Governments play a big part in combating the legal and illegal international trade in wildlife. This Saturday, a United Nations conference, known as CITES (the Convention on International Trade in Endangered Species of Wild Fauna and Flora), will begin its deliberations and consider proposals at a two-week meeting in Johannesburg, South Africa. Over 3,000 delegates from 183 countries will attend the meeting and our Humane Society International (HSI) team will be there, advocating to protect animals ranging in size from the tiny Cuban land snail to African elephants and dozens of other animals.
HSI partners with a number of other animal welfare and conservation groups throughout the world under the banner of the Species Survival Network to drive better outcomes for animals.
There has been a dramatic escalation of poaching and illegal wildlife trade over the past three years, since the last CITES meeting was held. The African elephant population has declined by 30 percent between 2007 and 2014, mostly as a result of poaching for the illegal ivory trade, according to a new study from the Vulcan Foundation. An estimated 1,342 African rhinos were poached in 2015 for the illegal trade in their horns, according to African wildlife authorities. And in the past decade, wildlife traders killed and sold over one million pangolins – making that species the most trafficked mammal in the world. Much of the focus of this meeting will be on what global actions can be taken to address this crisis.
The serious harm caused by the capture and killing of wildlife for the legal international wildlife trade is also a problem that CITES will address. The African lion population decreased by 49 percent between 1993 and 2014, in part due to trophy hunting, and is now facing a new threat: trade in lion bones to Asia where they are used in medicinal tonics and wine. Populations of the silky shark have declined by over 70 percent, big-eye thresher sharks by 70 to 80 percent, and devil rays by at least 30 percent, due to trade in shark fins for shark fin soup and the ray’s gill plates for medicinal tonics in Asia.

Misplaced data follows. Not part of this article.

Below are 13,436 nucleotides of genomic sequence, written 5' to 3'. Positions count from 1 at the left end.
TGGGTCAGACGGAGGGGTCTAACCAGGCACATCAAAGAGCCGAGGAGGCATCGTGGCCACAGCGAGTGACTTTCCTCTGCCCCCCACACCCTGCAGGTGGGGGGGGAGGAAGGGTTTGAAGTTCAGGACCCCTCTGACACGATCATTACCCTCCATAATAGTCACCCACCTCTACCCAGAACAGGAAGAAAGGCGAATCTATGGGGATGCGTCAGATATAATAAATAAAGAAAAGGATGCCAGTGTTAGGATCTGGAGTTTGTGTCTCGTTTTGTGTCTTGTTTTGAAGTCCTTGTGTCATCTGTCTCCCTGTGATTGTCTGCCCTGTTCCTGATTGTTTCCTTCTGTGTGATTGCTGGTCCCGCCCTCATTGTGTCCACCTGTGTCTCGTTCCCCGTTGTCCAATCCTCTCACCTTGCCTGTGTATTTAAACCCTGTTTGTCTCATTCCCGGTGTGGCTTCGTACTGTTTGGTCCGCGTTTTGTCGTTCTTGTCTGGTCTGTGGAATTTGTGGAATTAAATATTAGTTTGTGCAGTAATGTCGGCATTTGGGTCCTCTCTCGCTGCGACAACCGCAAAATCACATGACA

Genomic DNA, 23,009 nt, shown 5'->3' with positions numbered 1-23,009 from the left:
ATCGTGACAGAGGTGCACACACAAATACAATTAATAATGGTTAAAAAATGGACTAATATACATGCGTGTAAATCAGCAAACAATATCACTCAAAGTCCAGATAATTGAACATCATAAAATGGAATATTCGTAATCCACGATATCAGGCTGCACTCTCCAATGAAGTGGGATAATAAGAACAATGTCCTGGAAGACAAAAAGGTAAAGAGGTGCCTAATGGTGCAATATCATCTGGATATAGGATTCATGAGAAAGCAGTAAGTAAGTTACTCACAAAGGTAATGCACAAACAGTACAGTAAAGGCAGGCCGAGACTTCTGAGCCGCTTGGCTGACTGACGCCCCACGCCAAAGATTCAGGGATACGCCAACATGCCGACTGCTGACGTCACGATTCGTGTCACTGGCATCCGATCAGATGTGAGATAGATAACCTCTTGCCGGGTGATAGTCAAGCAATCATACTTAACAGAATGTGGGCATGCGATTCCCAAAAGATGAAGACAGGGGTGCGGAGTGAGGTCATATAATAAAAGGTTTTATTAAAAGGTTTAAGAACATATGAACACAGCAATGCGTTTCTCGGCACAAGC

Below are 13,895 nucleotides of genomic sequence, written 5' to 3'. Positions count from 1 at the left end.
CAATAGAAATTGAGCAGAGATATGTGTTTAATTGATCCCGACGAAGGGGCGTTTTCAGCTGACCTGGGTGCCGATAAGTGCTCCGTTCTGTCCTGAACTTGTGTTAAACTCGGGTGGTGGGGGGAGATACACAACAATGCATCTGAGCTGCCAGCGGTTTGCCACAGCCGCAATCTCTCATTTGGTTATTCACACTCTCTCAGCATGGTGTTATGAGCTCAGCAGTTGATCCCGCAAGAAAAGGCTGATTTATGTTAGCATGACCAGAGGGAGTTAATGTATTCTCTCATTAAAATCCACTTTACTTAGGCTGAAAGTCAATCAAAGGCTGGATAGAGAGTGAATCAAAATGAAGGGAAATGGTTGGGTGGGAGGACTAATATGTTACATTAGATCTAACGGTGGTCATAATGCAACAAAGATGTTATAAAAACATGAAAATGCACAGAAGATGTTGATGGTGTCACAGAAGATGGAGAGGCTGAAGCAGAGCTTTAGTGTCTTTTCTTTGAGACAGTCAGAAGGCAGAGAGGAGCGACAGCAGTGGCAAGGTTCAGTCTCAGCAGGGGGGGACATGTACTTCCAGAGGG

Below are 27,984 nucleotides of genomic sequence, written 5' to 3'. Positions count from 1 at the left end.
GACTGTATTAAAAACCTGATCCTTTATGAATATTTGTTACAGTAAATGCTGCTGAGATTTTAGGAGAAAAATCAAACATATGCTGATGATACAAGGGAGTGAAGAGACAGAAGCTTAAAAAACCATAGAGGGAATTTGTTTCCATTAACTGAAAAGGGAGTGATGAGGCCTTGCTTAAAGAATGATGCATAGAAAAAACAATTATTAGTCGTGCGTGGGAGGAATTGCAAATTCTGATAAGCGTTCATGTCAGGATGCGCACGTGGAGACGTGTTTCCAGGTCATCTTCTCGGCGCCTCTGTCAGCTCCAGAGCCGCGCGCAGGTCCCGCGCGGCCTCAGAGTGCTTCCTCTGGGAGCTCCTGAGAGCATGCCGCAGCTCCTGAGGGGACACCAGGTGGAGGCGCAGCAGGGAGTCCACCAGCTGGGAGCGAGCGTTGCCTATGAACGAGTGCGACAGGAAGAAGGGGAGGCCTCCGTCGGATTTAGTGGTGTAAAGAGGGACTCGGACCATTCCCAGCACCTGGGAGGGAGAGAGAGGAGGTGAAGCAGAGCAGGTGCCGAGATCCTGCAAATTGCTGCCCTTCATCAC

Despite the obvious need for new and increased CITES protection for these and other species being championed by many countries around the world, a few nations are pressing to keep the status quo or even increase trade. Most African countries support giving African elephants the highest level of CITES protection, which would prohibit international commercial ivory trade, but Namibia and Zimbabwe are seeking CITES approval of international trade in ivory from elephants. Swaziland is proposing to legalize the international trade in rhino horn from their country.
Decisions taken at this meeting could have life-changing implications for some of the world’s most iconic and threatened species and dozens of lesser known animals. We will be there, working hard to convince countries to give these beleaguered creatures the protection they so desperately need. I’ll keep you updated on major developments.